Thanks to being introduced to the world of blogging, I have heard the voices of many professing believers who have chosen to disassociate themselves from worshipping within the walls of local churches. They claim to want the relationship with Jesus minus the traditions and cultural preferences that play so great a role in many congregations.
If we’re honest, those of us who choose the communal form of worship through a local assembly must admit that traditions, cultural preferences, and even personal opinions have a tendency of causing division. Can I be straight-forward without enticing your wrath before you hear me out? If so, then I will blatantly confess that these things mentioned above are bad. Not in and of themselves, but when we try to implement them as “Holy Writ.”
If we think traditions can’t be bad, we are possibly presenting ourselves as modern-day Pharisees… and we really should consider where that went with Jesus. We should consider how that played out in light of a Messiah known for His compassion… the Savior who loved, who never considered turning His nose up at the most deplorable of sinners. Jesus, Lord and King of all.
The same Jesus who got very angry.
Oh yes, He got, and gets angry. Let tradition stand in the way of His love, and He gets angry (Matthew 23). Let materialism get in the way of God-honoring worship and He rampages an auditorium with a bull-whip, slinging tables and chairs (Matthew 21:12). Try to stop the children and the less fortunate from coming to Him… Well, you know (verse after verse after verse).
And you know what; I’m guilty. Think you’re not guilty also? Think again. Go ahead, make your checklist of how you define Christianity (be honest, don’t try to fool yourself with sounds-right answers). You know, those things that make you sneer, like the shirt that lady is wearing, or the vocabulary that man uses. Now find biblical support for your list of standards. Know why you can’t find many of them? Because we compile our lists with cultural traditions bred into us from generations past or whatever may be the social pet-peeve of the day.
Put it in perspective.
The same professing believer who frowns with dismay at the man walking from a Sunday service with a cigarette glued to his lip, will gorge himself in a restaurant after church with enough food to feed two-dozen starving children and never think anything of it. To make matters worse, he’ll constantly complain about the waitress, and angrily leave her twenty cents for a tip (guess he fixed her).
And what about that disgustingly dressed, foul-smelling man at the minute market who simply asks for some change? This same man will think, “get a job,” and intentionally ignore the one in need’s approach (after all, he’s late for work), and then make a path to the coffee counter and doughnut stand.
But enough of my ranting, you get the point. We swallow camels and gag on gnats. Our own actions rarely seem sinful… it’s those others who have the problem.
So what are these disgruntled believers doing for fellowship (to remain obedient to that famous verse from Hebrews, 10:25)? You know, those who can’t stand the scrutiny of “attire,” or “who you fellowship with,” and are turned away by statements like, “that’s not acceptable in our congregation.” Truthfully, they are beginning to look a lot like believers in the first century. Some are meeting in their homes. Some are gathering in fellowships of online communities. Some have simply resigned themselves to a blog, hoping to find acceptance in their words of worship and praise to their Lord.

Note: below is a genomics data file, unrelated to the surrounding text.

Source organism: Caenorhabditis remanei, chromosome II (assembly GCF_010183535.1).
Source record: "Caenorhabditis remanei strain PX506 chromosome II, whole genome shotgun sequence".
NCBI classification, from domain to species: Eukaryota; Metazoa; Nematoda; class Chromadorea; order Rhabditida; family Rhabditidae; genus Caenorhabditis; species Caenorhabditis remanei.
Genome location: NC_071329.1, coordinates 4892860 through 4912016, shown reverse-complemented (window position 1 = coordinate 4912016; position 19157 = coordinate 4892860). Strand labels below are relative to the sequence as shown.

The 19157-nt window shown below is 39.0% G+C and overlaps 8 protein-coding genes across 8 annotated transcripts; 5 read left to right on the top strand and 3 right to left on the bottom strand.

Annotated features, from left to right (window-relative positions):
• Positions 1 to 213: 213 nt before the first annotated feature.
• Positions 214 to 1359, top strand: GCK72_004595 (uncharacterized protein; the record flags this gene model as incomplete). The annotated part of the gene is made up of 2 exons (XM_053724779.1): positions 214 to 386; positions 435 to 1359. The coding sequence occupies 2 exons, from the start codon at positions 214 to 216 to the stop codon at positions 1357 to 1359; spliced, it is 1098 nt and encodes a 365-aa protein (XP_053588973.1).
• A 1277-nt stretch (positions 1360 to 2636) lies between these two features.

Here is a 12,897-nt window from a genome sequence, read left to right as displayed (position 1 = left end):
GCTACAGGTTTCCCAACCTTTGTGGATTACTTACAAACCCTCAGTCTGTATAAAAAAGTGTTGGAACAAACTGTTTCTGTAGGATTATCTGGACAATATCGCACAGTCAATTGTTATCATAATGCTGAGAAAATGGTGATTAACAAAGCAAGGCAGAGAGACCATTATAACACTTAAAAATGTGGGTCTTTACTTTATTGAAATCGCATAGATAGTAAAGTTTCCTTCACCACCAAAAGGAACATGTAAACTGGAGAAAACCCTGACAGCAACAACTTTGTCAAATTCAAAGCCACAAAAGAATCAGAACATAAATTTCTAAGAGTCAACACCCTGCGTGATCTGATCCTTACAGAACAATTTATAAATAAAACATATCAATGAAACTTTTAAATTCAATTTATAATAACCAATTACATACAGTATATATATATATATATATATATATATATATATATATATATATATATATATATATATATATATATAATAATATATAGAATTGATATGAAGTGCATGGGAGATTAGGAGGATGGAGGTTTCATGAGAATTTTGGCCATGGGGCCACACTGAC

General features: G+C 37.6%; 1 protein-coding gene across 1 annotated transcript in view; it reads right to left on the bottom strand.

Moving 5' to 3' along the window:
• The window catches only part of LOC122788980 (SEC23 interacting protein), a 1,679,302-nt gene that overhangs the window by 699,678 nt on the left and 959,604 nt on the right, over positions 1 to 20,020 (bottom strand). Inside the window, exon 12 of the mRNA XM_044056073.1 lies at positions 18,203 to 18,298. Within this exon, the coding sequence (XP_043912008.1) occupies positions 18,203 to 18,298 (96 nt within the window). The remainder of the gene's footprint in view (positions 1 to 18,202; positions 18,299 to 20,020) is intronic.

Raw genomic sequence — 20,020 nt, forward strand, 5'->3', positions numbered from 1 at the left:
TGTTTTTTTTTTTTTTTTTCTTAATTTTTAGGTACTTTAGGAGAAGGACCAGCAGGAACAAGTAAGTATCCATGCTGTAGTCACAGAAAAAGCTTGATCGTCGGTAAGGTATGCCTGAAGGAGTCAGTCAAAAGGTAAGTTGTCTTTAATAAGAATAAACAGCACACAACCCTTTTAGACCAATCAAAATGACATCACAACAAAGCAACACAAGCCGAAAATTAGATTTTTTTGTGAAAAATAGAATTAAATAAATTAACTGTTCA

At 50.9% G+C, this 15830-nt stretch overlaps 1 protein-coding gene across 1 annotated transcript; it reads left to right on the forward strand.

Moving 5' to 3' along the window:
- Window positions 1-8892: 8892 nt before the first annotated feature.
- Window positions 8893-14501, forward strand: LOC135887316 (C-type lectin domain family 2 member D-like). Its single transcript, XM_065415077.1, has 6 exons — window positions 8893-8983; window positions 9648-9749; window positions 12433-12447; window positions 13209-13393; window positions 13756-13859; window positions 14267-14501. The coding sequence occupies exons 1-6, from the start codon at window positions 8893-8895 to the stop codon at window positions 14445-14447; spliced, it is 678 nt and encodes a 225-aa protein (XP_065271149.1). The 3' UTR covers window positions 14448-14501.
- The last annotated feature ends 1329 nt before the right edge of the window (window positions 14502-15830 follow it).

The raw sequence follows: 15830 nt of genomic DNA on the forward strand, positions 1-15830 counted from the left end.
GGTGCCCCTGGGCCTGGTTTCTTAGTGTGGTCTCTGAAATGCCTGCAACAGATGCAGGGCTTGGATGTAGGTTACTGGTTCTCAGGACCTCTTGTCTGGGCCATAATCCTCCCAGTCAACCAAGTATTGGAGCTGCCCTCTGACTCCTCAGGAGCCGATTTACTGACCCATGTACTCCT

Let me be clear, I support the establishment of the local church, and all its biblically organized functions. I believe, in its purest state, it is God honoring and profitable for His kingdom. I believe I am a member of a very Gospel-oriented assembly, where the love of our Savior is demonstrated consistently. But obviously, everyone can’t travel to Lighthouse Baptist Church in Bryceville, Florida. And even more obvious is the fact that assemblies like Lighthouse are becoming more and more difficult to find.
What went wrong? How did the local church become the place that so many believers are antagonistic of?
I can’t speak for others, but I can tell you of my failure.
I am afraid I have failed the litmus test described at Two Minutes of Grace. There, Debbie asks the question, “Are people drawn to me when they’re bruised and weary or do they know better than to knock on my door? What do I offer: a sanctuary or a sermon?”
Take a brief moment and consider who Jesus was ever at odds with (yeah, the religious). Now think about who He was always ministering to with love, patience, and compassion (sinners, of whom I am chief). It is just as Carley writes in her post at Grace Partakers, His Heart Goes Out To Them.”
It should be repulsive to the body and bride of Christ that anyone feel more welcome at a bar or Wal-Mart than inside the walls of a building that labels itself Jesus’ Church. And it should cause us to examine ourselves when our fellow brothers and sisters in Christ are choosing to find fellowship through a computer screen, because they feel unwanted by the local church.
We must somehow get beyond the barriers of traditionalism, materialism, racism, and any other ‘ism, and embrace the grace of the cross. The cross that provides a sanctuary for sinners. The cross where our Lord paid our debt in full.